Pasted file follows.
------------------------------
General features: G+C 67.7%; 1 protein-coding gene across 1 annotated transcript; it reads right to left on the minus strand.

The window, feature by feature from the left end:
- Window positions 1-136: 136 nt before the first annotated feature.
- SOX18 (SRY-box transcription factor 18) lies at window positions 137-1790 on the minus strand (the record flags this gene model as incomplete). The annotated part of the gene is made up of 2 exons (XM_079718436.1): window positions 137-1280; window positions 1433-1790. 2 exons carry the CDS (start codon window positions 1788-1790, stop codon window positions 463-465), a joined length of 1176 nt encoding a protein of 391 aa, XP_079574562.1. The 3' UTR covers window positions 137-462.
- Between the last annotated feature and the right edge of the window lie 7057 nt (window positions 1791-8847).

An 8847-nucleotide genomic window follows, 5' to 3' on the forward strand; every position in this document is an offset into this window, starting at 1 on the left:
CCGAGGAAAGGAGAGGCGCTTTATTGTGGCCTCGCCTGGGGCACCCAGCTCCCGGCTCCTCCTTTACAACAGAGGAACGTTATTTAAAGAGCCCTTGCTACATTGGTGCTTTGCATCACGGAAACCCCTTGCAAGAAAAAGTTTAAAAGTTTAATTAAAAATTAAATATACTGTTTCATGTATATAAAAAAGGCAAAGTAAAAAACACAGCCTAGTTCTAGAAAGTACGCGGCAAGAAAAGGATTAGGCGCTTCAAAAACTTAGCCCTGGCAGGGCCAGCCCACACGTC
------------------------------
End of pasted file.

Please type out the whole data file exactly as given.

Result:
General features: G+C 67.7%; 1 protein-coding gene across 1 annotated transcript; it reads right to left on the minus strand.

The window, feature by feature from the left end:
- Window positions 1-136: 136 nt before the first annotated feature.
- SOX18 (SRY-box transcription factor 18) lies at window positions 137-1790 on the minus strand (the record flags this gene model as incomplete). The annotated part of the gene is made up of 2 exons (XM_079718436.1): window positions 137-1280; window positions 1433-1790. 2 exons carry the CDS (start codon window positions 1788-1790, stop codon window positions 463-465), a joined length of 1176 nt encoding a protein of 391 aa, XP_079574562.1. The 3' UTR covers window positions 137-462.
- Between the last annotated feature and the right edge of the window lie 7057 nt (window positions 1791-8847).

An 8847-nucleotide genomic window follows, 5' to 3' on the forward strand; every position in this document is an offset into this window, starting at 1 on the left:
CCGAGGAAAGGAGAGGCGCTTTATTGTGGCCTCGCCTGGGGCACCCAGCTCCCGGCTCCTCCTTTACAACAGAGGAACGTTATTTAAAGAGCCCTTGCTACATTGGTGCTTTGCATCACGGAAACCCCTTGCAAGAAAAAGTTTAAAAGTTTAATTAAAAATTAAATATACTGTTTCATGTATATAAAAAAGGCAAAGTAAAAAACACAGCCTAGTTCTAGAAAGTACGCGGCAAGAAAAGGATTAGGCGCTTCAAAAACTTAGCCCTGGCAGGGCCAGCCCACACGTC